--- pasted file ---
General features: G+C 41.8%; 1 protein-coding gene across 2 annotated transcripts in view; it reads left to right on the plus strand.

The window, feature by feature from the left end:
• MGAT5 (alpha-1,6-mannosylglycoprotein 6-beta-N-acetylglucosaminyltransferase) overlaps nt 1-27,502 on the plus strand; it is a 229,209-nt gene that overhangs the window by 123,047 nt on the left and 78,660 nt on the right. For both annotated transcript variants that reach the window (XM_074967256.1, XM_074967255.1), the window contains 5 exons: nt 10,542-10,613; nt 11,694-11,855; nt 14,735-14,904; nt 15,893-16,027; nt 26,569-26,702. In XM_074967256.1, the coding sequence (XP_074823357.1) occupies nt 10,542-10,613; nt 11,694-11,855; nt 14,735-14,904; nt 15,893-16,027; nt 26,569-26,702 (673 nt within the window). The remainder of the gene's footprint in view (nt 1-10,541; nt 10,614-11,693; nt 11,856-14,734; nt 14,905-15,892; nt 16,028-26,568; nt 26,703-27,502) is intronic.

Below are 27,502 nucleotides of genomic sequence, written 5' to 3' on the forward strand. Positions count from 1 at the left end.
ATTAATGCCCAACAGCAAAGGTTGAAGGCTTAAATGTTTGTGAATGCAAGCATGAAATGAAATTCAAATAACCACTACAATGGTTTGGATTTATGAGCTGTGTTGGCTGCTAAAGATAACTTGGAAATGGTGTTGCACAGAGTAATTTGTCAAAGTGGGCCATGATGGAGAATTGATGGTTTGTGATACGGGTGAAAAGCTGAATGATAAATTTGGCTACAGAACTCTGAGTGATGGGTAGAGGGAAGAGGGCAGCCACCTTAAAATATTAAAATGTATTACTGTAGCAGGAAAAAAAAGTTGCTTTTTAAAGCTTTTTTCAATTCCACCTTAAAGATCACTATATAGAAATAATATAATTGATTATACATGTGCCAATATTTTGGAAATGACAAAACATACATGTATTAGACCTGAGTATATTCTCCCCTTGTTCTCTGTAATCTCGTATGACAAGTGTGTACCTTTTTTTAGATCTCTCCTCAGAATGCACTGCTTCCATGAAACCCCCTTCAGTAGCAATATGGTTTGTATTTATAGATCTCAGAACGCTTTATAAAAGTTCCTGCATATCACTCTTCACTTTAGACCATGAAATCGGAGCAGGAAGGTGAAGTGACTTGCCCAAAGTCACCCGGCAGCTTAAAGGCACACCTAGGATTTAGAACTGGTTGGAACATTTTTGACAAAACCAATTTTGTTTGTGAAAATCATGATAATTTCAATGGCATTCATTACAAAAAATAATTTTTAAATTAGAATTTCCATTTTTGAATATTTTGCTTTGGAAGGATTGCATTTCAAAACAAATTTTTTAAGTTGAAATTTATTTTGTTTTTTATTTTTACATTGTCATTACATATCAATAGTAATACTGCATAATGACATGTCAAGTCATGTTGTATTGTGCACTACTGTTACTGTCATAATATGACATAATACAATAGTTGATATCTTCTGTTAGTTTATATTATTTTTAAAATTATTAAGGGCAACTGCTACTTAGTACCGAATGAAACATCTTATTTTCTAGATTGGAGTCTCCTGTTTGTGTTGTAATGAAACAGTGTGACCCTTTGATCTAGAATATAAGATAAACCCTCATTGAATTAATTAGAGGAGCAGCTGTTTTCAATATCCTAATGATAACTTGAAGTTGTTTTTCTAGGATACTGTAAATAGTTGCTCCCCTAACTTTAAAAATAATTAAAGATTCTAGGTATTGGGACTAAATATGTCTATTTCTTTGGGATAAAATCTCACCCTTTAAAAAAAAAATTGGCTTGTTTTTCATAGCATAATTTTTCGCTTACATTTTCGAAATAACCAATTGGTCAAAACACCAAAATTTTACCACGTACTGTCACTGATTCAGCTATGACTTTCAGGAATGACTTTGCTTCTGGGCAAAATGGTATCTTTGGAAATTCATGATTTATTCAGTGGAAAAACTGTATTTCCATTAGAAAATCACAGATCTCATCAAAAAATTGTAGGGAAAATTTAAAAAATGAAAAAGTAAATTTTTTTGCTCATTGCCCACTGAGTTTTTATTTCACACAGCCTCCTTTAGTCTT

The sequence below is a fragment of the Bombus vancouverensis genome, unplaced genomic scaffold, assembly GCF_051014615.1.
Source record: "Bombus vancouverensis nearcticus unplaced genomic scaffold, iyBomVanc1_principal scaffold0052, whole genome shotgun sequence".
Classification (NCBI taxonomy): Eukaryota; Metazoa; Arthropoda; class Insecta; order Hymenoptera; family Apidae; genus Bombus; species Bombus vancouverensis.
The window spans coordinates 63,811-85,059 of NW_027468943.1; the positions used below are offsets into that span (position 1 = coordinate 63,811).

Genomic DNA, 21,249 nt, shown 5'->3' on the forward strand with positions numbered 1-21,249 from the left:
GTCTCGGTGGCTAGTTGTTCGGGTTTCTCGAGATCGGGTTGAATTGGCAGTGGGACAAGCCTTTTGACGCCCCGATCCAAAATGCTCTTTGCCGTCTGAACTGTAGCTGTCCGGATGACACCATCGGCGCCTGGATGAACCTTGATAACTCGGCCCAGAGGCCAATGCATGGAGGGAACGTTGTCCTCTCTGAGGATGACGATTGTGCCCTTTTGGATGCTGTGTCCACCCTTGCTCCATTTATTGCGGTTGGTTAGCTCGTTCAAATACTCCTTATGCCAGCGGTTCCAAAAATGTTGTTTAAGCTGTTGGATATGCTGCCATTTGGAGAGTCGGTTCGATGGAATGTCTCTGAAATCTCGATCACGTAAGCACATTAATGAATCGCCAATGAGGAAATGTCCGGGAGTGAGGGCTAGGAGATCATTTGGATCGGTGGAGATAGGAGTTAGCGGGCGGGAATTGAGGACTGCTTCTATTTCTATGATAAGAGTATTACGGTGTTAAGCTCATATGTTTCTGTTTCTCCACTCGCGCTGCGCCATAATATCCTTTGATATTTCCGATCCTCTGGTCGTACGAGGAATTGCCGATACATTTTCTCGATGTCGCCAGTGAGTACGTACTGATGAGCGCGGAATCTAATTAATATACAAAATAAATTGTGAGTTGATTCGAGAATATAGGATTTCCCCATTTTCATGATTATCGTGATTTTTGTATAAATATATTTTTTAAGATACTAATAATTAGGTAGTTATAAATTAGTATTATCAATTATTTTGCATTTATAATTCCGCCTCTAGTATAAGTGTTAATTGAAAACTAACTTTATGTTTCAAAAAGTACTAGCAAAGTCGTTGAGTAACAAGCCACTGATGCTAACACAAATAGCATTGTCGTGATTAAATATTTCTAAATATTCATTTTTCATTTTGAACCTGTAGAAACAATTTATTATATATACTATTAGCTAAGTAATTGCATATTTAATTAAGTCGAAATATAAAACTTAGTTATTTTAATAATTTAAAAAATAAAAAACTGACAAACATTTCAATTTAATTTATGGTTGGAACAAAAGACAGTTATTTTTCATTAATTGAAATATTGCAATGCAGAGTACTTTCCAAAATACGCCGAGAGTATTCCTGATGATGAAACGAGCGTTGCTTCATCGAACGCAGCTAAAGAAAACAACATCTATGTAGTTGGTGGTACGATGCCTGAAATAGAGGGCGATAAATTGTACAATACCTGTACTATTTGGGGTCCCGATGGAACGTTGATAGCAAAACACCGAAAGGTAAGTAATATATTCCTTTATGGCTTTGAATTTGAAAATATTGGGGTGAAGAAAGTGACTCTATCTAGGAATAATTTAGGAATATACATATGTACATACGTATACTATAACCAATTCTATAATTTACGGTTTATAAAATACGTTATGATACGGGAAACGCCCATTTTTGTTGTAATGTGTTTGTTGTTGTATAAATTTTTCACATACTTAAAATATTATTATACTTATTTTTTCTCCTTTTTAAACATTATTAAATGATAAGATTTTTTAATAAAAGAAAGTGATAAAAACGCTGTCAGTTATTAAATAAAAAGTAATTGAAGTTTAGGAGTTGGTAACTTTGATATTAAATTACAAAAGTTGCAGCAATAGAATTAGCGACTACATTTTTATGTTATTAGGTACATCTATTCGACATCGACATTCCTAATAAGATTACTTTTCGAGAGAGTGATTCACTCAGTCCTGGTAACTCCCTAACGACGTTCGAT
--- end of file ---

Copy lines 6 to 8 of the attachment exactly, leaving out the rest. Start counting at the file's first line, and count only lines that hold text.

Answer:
The sequence below is a fragment of the Bombus vancouverensis genome, unplaced genomic scaffold, assembly GCF_051014615.1.
Source record: "Bombus vancouverensis nearcticus unplaced genomic scaffold, iyBomVanc1_principal scaffold0052, whole genome shotgun sequence".
Classification (NCBI taxonomy): Eukaryota; Metazoa; Arthropoda; class Insecta; order Hymenoptera; family Apidae; genus Bombus; species Bombus vancouverensis.